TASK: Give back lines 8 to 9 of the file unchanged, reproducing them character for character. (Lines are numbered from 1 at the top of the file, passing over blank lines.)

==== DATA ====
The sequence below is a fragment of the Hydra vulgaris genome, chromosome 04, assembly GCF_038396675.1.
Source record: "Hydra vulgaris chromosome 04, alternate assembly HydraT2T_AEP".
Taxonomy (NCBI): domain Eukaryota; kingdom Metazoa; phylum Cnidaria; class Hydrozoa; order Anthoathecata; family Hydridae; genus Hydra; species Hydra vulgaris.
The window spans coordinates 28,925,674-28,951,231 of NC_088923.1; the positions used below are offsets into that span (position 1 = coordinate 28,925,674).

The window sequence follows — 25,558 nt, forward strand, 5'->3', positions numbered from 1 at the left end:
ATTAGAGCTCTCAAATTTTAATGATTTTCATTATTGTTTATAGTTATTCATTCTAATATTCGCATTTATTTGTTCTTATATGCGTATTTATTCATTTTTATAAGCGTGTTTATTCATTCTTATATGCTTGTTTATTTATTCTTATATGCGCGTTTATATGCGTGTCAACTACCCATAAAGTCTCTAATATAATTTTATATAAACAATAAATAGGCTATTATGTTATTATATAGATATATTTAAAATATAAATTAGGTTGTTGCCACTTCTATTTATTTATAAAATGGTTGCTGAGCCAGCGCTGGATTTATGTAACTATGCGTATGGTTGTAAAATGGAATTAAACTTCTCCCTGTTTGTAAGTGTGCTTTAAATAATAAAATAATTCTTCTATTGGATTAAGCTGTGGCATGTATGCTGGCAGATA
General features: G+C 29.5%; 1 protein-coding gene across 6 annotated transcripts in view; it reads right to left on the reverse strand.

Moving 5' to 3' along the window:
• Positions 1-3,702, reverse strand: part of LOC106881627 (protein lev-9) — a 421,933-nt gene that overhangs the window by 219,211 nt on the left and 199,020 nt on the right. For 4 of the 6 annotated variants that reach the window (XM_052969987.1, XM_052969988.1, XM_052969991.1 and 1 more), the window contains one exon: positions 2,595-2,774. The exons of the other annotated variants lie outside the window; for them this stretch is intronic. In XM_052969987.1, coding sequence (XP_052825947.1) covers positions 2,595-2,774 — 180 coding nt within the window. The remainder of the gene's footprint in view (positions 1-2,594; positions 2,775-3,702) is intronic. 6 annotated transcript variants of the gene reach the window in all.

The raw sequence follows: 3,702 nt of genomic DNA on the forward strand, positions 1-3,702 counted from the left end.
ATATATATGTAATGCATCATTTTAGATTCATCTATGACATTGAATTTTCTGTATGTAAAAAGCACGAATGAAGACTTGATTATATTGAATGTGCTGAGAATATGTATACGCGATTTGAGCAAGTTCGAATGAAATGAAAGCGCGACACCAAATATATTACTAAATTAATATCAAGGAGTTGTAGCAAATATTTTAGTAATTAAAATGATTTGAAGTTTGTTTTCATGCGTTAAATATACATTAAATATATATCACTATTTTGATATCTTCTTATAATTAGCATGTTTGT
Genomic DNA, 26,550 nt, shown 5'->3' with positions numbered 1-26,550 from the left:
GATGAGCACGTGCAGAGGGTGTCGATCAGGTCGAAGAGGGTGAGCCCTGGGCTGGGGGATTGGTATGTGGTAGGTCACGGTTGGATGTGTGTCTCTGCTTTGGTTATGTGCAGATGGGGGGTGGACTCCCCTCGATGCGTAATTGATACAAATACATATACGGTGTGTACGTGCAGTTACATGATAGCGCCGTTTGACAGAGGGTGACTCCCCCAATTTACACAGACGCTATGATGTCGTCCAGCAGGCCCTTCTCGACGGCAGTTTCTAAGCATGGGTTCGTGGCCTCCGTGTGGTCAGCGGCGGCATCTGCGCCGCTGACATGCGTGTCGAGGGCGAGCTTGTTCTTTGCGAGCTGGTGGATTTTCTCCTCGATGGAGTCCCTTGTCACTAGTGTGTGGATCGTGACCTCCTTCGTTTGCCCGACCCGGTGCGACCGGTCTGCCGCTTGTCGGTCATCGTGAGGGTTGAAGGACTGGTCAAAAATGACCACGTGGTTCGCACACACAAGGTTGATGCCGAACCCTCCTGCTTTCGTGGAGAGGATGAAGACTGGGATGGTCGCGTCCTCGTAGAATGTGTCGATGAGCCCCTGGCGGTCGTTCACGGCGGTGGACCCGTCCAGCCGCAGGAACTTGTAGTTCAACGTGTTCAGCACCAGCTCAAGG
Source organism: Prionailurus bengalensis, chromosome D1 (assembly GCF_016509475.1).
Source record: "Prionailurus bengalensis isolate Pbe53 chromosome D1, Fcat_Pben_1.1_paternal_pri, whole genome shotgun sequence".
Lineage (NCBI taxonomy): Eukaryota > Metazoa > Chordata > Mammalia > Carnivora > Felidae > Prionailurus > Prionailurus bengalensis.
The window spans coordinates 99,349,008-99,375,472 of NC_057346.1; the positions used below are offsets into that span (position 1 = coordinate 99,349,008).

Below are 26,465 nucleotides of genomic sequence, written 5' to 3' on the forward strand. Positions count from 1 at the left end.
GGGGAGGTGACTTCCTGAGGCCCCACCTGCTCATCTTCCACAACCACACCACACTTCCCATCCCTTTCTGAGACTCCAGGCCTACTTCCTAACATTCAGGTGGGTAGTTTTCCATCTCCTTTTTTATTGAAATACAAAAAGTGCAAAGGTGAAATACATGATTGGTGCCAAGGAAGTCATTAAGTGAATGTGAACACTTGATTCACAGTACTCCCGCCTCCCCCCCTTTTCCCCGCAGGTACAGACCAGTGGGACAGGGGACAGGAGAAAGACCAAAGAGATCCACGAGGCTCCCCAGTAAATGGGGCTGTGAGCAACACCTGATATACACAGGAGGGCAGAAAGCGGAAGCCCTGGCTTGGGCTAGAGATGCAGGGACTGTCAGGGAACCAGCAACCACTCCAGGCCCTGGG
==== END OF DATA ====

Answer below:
Moving 5' to 3' along the window:
• Positions 1-3,702, reverse strand: part of LOC106881627 (protein lev-9) — a 421,933-nt gene that overhangs the window by 219,211 nt on the left and 199,020 nt on the right. For 4 of the 6 annotated variants that reach the window (XM_052969987.1, XM_052969988.1, XM_052969991.1 and 1 more), the window contains one exon: positions 2,595-2,774. The exons of the other annotated variants lie outside the window; for them this stretch is intronic. In XM_052969987.1, coding sequence (XP_052825947.1) covers positions 2,595-2,774 — 180 coding nt within the window. The remainder of the gene's footprint in view (positions 1-2,594; positions 2,775-3,702) is intronic. 6 annotated transcript variants of the gene reach the window in all.